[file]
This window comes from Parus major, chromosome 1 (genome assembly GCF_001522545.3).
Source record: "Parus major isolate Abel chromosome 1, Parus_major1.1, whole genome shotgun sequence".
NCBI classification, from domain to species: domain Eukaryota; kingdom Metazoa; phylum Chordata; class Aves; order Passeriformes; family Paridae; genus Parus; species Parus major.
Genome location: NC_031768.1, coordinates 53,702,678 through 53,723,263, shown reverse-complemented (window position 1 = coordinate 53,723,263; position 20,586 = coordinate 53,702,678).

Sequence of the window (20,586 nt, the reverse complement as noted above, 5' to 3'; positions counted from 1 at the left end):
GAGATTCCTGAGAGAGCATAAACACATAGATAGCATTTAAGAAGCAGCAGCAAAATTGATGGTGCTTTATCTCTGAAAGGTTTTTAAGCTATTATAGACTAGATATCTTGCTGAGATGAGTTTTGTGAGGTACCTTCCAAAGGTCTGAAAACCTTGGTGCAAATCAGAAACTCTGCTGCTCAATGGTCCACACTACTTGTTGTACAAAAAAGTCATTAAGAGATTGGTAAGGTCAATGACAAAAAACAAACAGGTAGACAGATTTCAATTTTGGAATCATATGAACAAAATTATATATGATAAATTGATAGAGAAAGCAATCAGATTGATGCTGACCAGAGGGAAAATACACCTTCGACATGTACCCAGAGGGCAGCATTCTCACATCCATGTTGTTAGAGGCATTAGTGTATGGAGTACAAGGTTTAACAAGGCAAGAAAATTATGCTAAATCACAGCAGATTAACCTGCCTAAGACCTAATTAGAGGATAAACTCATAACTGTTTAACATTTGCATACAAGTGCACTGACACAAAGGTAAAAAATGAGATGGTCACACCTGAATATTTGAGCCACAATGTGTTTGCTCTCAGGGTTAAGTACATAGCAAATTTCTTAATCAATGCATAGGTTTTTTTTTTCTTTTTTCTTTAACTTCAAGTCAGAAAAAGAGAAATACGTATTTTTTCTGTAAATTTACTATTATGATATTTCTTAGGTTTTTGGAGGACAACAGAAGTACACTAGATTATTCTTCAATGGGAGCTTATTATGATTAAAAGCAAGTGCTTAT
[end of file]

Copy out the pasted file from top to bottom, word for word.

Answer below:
This window comes from Parus major, chromosome 1 (genome assembly GCF_001522545.3).
Source record: "Parus major isolate Abel chromosome 1, Parus_major1.1, whole genome shotgun sequence".
NCBI classification, from domain to species: domain Eukaryota; kingdom Metazoa; phylum Chordata; class Aves; order Passeriformes; family Paridae; genus Parus; species Parus major.
Genome location: NC_031768.1, coordinates 53,702,678 through 53,723,263, shown reverse-complemented (window position 1 = coordinate 53,723,263; position 20,586 = coordinate 53,702,678).

Sequence of the window (20,586 nt, the reverse complement as noted above, 5' to 3'; positions counted from 1 at the left end):
GAGATTCCTGAGAGAGCATAAACACATAGATAGCATTTAAGAAGCAGCAGCAAAATTGATGGTGCTTTATCTCTGAAAGGTTTTTAAGCTATTATAGACTAGATATCTTGCTGAGATGAGTTTTGTGAGGTACCTTCCAAAGGTCTGAAAACCTTGGTGCAAATCAGAAACTCTGCTGCTCAATGGTCCACACTACTTGTTGTACAAAAAAGTCATTAAGAGATTGGTAAGGTCAATGACAAAAAACAAACAGGTAGACAGATTTCAATTTTGGAATCATATGAACAAAATTATATATGATAAATTGATAGAGAAAGCAATCAGATTGATGCTGACCAGAGGGAAAATACACCTTCGACATGTACCCAGAGGGCAGCATTCTCACATCCATGTTGTTAGAGGCATTAGTGTATGGAGTACAAGGTTTAACAAGGCAAGAAAATTATGCTAAATCACAGCAGATTAACCTGCCTAAGACCTAATTAGAGGATAAACTCATAACTGTTTAACATTTGCATACAAGTGCACTGACACAAAGGTAAAAAATGAGATGGTCACACCTGAATATTTGAGCCACAATGTGTTTGCTCTCAGGGTTAAGTACATAGCAAATTTCTTAATCAATGCATAGGTTTTTTTTTTCTTTTTTCTTTAACTTCAAGTCAGAAAAAGAGAAATACGTATTTTTTCTGTAAATTTACTATTATGATATTTCTTAGGTTTTTGGAGGACAACAGAAGTACACTAGATTATTCTTCAATGGGAGCTTATTATGATTAAAAGCAAGTGCTTAT